Does issuing a tree permit for 35-40 Silvercreek Parkway South conflict with the 2009 Ontario Municipal Board (OMB) settlement related to the property?

City staff, considered these issues when the tree permit application was first being made. Staff concluded that issuing a tree permit for 35-40 Silvercreek Parkway South does not violate the terms of the 2009 OMB settlement.  The minutes of settlement do not prohibit the property owner from applying for tree removals outside of a Planning Act application. Tree removal permits issued under Guelph’s Private Tree Protection Bylaw are not required to be tied to any specific development proposal.

In addition, the conditions of approval of the 2009 Zoning and Official Plan amendments allow the City to give permission for tree removals, as long as a tree inventory and conservation plan is also submitted. Both a tree inventory and conservation plan were provided and approved by staff as part of the tree permit process.

Is tree removal considered development, which is prohibited until the conditions of the holding provision on the property are satisfied?

The holding provision is meant to prevent development of the property until all the conditions are fulfilled, however, tree removal is not considered development as defined in the City’s zoning bylaw.

How does the City approach the protection of trees, wildlife and significant natural features when preparing to issue a tree permit and while work is happening on site?

During the review of a tree permit

The tree bylaw requires a City inspector to consider “the preservation and protection of ecological systems and their functions including the protection and preservation of native flora and fauna” when making a decision on whether or not to issue a tree removal permit.  Through this permit application, an updated environmental study and tree inventory was provided to staff for review. This information was used to inform the tree permit with consideration for the City’s natural heritage system policies found in the Official Plan, other applicable environment laws (Endangered Species Act, Fish and Wildlife Conservation Act) and also the planning decisions that have been made previously regarding the development limits for the property.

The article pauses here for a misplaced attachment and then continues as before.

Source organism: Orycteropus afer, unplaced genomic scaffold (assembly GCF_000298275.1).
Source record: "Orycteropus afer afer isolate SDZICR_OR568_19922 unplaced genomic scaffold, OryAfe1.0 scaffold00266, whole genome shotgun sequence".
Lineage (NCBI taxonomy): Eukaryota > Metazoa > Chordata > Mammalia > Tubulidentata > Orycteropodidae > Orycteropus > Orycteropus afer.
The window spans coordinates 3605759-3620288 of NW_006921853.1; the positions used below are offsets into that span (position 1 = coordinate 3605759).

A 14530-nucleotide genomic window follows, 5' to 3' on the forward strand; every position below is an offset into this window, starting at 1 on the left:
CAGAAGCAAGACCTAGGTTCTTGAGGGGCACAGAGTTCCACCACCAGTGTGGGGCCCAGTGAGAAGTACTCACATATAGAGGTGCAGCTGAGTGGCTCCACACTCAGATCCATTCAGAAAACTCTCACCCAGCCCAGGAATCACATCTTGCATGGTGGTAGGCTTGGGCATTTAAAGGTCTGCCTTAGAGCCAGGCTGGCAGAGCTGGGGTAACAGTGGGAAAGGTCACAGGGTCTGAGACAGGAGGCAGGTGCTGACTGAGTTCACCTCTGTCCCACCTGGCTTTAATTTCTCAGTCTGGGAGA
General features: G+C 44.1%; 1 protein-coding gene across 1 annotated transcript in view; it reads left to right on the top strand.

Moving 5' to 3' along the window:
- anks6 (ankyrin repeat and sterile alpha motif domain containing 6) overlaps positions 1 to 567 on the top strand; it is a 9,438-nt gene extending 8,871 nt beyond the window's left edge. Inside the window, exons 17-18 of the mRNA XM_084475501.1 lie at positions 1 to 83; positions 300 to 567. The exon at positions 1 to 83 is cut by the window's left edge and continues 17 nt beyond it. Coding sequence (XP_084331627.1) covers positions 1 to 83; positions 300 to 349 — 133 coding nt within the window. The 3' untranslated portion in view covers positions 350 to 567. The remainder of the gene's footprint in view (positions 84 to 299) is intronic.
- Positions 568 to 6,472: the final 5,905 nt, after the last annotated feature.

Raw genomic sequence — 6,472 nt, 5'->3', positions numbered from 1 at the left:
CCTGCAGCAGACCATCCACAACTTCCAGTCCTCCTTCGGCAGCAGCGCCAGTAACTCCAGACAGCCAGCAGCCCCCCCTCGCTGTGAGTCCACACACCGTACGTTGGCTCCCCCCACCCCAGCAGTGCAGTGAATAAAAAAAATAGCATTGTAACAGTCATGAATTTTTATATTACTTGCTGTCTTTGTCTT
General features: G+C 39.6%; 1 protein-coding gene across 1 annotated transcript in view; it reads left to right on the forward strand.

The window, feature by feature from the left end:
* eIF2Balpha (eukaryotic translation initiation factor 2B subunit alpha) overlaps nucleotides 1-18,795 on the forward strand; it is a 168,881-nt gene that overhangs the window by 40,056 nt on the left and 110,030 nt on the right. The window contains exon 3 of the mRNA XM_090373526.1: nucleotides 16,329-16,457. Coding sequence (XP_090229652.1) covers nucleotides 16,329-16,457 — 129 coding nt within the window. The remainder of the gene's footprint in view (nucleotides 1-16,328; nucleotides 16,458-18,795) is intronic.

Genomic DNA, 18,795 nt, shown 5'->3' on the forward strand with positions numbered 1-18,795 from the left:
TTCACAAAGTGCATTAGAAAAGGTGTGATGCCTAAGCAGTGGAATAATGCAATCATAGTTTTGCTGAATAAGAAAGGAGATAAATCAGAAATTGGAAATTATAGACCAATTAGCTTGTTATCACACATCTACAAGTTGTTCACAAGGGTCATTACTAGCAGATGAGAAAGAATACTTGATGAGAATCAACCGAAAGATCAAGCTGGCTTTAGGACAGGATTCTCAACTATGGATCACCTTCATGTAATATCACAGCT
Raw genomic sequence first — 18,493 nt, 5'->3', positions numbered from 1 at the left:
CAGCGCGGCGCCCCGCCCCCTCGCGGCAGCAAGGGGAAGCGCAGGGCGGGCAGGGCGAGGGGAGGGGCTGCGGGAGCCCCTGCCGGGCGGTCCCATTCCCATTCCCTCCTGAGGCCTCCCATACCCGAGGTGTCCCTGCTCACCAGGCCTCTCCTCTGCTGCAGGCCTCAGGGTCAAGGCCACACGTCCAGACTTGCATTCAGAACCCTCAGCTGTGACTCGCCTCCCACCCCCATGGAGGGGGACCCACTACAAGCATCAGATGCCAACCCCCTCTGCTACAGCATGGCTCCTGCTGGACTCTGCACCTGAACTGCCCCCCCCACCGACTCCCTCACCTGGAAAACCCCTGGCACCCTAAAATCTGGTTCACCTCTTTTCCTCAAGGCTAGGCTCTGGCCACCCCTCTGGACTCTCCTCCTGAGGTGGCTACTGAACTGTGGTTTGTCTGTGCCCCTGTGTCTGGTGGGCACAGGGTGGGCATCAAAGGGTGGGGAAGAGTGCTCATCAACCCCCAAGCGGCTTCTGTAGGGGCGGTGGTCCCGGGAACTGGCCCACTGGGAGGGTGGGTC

Staff and the property owner also used this information to develop mitigation measures being completed on the site, which are part of the tree permit.

During tree removals and work happening on site

The City is working with the property owner to implement mitigation measures on the site, including:

  • Having a biologist available on site to help relocate wildlife and ensure that requirements for any protected species are met – such as checking for and protecting nesting birds.
  • Protecting areas of milkweed throughout the early fall to support  Monarch butterfly breeding and feeding.
  • Ensuring due diligence has been undertaken by the property owner to stay in compliance with all Provincial and Federal requirements including the Endangered Species Act and Migratory Birds Convention Act.
  • Installing fencing to help ensure that tree removals only happen within the approved area and remain outside of the Howitt Creek corridor.
  • Using mulch to help stabilize cleared areas of the site to prevent runoff towards Howitt creek.
  • Using fencing to help filter any potential runoff that may drain from the site to protect water quality in the creek.

After the trees have been removed

Some of the compensating plantings will be used to:

  • help further restore and enhance the western shoreline of Howitt Creek
  • help offset the impacts from the tree removals on site
  • improve wildlife habitat within the Howitt creek corridor

How will the City ensure that compensation plantings will establish and grow?

Through the tree permit the City is taking measures to ensure that the plantings will have the best chance at growing and thriving.  A warranty ensures that all plantings will be inspected after a two year time frame and those plants found to be in poor health or dead will be replaced at the contractors expense. A second measure is to ensure all plantings are part of a maintenance plan which includes mulching and watering during the two year warranty period.  A maintenance plan ensures that care is provided by the contractor to all plantings, from the time they are planted, to the day they are accepted by the City. A bit of care to each planting by the contractor is much cheaper than replacement at the end of the two year warranty, and provides stronger and larger plants that have a better chance to thrive on their own.

For more information

April Nix, Environmental Planner
Planning and Building Services
519-822-1260 extension 2718